Today, we picked up the hire car. It was a real bargain and we had it for three days.
One place we definitely wanted to visit were some of the caves on the island, of which there are many. there are a top five, number one being the caves of Drach. We had originally planned to go there, but after reading trip advisor reports, decided on the ones at Campanet.
We got there fairly early, and made our way to the entrance.
The grounds of the caves are really well tended and rustic. We loved these wooden fences.
Trees grew over the walkway and made for a beautiful avenue.
One of the reasons we chose this set of caves as opposed to the Drach ones was that you are not allowed to take photos as Drach, also several visitors had commented on the; ‘get them in, get their money, get them out’ mentality at Drach. I was looking forward to taking pictures in Campanet, BUT the guide (who was lovely) said the management had now decided on NO photos.
Well, they're the rules, but as it didn’t say that anywhere, I felt justified in taking some after paying to go in!
These caves reminded me of some we visited in the South of France. VERY impressive from the moment you walk in. As always, there was a great story attached to how they were discovered in the not-too-distant past.
Their claim to fame were the spaghetti (or straw - very thin) stalactites. They have the best examples in EUROPE! Also, they have the longest one at four metres. They said even they couldn’t understand why it wasn’t snapping off under its own weight?
All around the caves, which were done very understated and un-commercialised, were the most impressive displays of nature at work.
It wasn’t just one chamber – the whole thing was just amazing! Left to my own devices, I could have taken HUNDREDS of pictures, and I tried to explain to the guide that THIS was one of the reasons I had come after seeing other peoples pictures, but she just shrugged and said it wasn’t her decision.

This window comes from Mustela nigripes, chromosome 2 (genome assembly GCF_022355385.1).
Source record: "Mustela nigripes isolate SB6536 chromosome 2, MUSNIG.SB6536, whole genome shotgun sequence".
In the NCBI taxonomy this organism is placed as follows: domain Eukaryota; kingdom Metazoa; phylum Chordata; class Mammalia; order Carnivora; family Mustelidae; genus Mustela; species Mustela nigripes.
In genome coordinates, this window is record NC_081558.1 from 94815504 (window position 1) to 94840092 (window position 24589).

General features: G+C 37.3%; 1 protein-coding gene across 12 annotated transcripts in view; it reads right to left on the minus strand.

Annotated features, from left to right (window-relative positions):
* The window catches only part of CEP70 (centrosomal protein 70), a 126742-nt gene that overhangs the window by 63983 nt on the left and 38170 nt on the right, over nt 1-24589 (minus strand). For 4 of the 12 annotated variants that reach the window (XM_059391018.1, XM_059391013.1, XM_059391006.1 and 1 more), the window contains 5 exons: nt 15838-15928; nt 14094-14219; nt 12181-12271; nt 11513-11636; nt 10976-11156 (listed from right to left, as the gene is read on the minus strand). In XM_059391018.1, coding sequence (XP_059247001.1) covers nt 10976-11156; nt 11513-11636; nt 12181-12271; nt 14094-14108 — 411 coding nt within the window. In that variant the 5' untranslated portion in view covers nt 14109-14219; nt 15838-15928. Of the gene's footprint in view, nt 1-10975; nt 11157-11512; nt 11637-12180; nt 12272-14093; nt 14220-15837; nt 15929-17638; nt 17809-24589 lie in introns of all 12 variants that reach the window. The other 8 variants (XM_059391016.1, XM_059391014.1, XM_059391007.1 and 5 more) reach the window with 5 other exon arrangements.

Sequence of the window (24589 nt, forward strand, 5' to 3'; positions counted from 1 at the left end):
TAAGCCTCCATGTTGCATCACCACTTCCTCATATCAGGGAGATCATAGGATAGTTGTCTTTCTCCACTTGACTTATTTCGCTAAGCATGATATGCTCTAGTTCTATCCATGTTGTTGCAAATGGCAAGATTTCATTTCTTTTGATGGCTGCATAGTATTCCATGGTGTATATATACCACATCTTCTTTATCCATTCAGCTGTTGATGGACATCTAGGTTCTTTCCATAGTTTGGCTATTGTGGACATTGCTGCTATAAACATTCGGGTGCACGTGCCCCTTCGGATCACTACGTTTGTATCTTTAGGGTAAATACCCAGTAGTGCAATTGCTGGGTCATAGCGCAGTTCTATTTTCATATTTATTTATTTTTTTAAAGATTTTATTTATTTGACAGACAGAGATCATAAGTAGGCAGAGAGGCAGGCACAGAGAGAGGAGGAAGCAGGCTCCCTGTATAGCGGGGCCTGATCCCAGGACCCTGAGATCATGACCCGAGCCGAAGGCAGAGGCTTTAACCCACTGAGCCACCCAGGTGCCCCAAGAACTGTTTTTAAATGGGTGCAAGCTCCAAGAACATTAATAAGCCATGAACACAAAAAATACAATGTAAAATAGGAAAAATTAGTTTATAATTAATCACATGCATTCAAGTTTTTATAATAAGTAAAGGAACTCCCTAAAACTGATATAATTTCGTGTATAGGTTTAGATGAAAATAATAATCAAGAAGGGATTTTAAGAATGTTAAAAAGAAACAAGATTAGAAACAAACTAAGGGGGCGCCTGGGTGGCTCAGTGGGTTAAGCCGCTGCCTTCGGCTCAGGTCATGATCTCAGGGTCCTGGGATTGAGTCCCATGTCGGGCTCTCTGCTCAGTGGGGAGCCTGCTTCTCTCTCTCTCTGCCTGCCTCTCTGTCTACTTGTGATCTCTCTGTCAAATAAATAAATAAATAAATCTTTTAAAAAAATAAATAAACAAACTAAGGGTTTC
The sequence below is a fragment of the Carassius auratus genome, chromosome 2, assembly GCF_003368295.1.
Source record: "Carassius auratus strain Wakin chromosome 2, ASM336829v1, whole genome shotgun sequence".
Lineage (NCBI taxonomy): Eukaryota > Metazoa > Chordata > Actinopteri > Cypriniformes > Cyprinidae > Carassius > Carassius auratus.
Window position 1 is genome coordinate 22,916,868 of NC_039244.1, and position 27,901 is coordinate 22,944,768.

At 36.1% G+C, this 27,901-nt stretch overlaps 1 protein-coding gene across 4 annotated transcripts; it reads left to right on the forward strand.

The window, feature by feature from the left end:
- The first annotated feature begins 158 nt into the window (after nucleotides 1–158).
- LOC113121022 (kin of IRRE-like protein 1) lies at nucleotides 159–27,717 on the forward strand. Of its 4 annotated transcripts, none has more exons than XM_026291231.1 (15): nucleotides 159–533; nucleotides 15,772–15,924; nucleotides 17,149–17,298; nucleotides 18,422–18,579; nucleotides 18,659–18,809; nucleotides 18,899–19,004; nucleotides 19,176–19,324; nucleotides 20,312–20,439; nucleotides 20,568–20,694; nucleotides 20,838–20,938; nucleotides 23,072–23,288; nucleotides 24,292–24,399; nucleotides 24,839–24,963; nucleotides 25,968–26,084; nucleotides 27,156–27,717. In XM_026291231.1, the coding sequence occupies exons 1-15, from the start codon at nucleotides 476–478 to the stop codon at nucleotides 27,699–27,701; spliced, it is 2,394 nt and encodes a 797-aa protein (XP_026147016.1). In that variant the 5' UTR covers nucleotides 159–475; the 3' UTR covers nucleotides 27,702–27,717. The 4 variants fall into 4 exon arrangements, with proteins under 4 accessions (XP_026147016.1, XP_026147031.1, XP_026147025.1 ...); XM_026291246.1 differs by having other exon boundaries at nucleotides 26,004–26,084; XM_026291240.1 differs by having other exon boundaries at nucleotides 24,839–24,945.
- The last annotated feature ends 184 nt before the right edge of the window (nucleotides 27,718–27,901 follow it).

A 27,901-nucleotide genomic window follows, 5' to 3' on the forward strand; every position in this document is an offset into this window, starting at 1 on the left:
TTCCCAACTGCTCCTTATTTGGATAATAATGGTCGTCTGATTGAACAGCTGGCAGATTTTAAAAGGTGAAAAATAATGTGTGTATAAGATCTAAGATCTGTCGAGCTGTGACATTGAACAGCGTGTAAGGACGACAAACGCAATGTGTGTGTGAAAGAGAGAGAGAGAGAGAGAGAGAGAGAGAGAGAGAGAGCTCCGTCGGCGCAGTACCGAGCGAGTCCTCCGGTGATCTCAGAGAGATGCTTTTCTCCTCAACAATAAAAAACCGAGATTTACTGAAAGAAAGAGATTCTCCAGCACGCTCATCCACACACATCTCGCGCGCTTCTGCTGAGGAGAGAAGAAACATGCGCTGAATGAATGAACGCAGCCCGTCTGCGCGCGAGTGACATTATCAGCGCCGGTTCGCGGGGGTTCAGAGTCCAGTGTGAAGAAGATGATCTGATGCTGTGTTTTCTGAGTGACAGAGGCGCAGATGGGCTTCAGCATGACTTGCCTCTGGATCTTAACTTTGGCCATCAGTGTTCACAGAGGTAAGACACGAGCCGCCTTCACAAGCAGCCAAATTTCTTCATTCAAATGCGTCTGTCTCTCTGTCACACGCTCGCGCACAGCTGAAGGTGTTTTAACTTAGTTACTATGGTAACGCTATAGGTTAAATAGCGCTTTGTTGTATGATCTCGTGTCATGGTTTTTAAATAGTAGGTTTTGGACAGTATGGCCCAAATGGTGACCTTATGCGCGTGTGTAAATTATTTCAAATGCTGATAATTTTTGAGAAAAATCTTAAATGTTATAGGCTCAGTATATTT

But I went on snapping anyway......... (when I dropped to the back of the group).
The lighting effects were great too.
This particular rock was known as the Buddha. (but, to me, it looks like a rude finger sign!!).
This one looked like a femur, hanging out of the ceiling.
It’s amazing to think these things have taken close on three MILLION years to form – and here we were, looking at them. The change in rainfall etc, means that a lot of the cave is now dry, but some parts still re-start the process of formation if the rain is particularly heavy, so that means things are still growing, but at a very much reduced rate.
This gallery just took our breath away, even after all the other great things we’d seen this morning.
After what we considered a terrific morning, we re-emerged into the warm daylight
We had a coffee at the little cafe in the grounds and set off towards Lluc (pronounced 'yuk'), admiring the superb scenery along the way.
The twisting mountain roads are a joy to anyone who likes to drive (puts hand up).
The road wound higher and higher until we reached the Coll De Sabatia, a great favourite with the cyclist tourists, who seem to LOVE the tortuous climbs on this island.
For some reason, I wasn’t feeling great today. As we sat in the warm sunshine, Sue let me nod off. Whatever it was, it turned out to be only a 24 hour thing, thank goodness.
We decided to call it a day and drove back to the hotel. A relaxing afternoon was called for, so we just spent it on the beach, and even had an early night!